According to the law in Exodus 21:2, creation was sold into slavery for six years, or in this case, 6,000 years. The law then provided for a release during the seventh millennium. We are now at the end of that time of slavery, and for this reason God is about to give rest to the earth and release the nations from the tyranny of the beast nations.


Paul says that creation is anxiously awaiting the manifestation of the Sons of God. From other Scriptures, we know that this event is accompanied by the resurrection. So also, Daniel speaks of the resurrection at the end of the tribulation. Dan. 12:2, 3 says,

2 And many of those who sleep in the dust of the ground will awake, these to everlasting [olam] life, but the others to disgrace [cherpah, “reproach, rebuke”] and everlasting [olam] contempt [deraown, “aversion, abhorrence,”]. 3 And those who have insight [sakal, “to see, understand, be wise”] will shine brightly like the brightness of the expanse of heaven, and those who lead the many to righteousness, like the stars forever and ever.

First, those being resurrected are sleeping in the dust of the ground. The metaphor links death to the statement in Gen. 2:7, where “the Lord God formed man of dust from the ground.” When man sinned, he died (became mortal) and eventually returned to his original state, as Gen. 3:19 says, “For you are dust, and to dust you shall return.”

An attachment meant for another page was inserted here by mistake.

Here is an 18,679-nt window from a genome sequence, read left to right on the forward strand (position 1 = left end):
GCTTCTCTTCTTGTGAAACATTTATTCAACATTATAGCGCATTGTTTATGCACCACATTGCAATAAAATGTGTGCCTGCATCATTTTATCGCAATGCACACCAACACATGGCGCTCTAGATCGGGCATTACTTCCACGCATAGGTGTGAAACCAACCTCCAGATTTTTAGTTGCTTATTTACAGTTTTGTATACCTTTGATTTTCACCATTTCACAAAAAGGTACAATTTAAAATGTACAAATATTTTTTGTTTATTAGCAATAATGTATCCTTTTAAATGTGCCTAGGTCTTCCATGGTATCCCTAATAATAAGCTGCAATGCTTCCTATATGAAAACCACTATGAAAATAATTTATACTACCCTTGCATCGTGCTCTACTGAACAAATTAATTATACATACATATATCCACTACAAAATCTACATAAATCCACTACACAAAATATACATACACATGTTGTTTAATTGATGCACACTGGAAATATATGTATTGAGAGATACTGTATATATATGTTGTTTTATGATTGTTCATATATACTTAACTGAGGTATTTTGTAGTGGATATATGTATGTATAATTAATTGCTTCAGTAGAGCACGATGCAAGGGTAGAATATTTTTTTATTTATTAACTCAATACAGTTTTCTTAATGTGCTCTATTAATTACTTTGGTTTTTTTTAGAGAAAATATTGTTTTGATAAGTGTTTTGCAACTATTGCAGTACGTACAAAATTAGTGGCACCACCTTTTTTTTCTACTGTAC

The temporary state of death is seen by the metaphor of “sleep” that ends with an awakening—literally, “an arousal.” But the angel tells Daniel that some will awaken to disgrace, while others will return in a glorified body.

Hidden or Concealed Measures of Time

The condition of each is said to be olam, which the NASB mistranslates “everlasting.” The Hebrew word refers to an indefinite (hidden) period of time, not an infinite period of time. The word olam comes from the root word alam, which means “to conceal, to hide.”

Olam, when applied to time, refers to a hidden, secret, unknown, or indefinite period of time. So we find that Scripture uses the term to describe the three days that Jonah was in the belly of the whale (Jonah 2:6), “the earth with its bars was around me OLAM, but Thou hast brought up my life from the pit, O Lord my God.” If Jonah was to be brought up from the pit, then how could he remain in the belly of the whale forever?

Likewise, the Old Covenant was said to be “an OLAM covenant” (Lev. 24:8). That covenant did not last forever, because it was inadequate. No one could keep it, because “all have sinned” (Rom. 3:23). So Heb. 8:13 says it “is becoming obsolete and growing old is ready to disappear.” It was never intended to be an everlasting covenant. In the time of Moses, however, no one knew how long that covenant would last. The time was unknown and hidden from them. Therefore, its effectiveness was olam, “indefinite,” but not “forever.”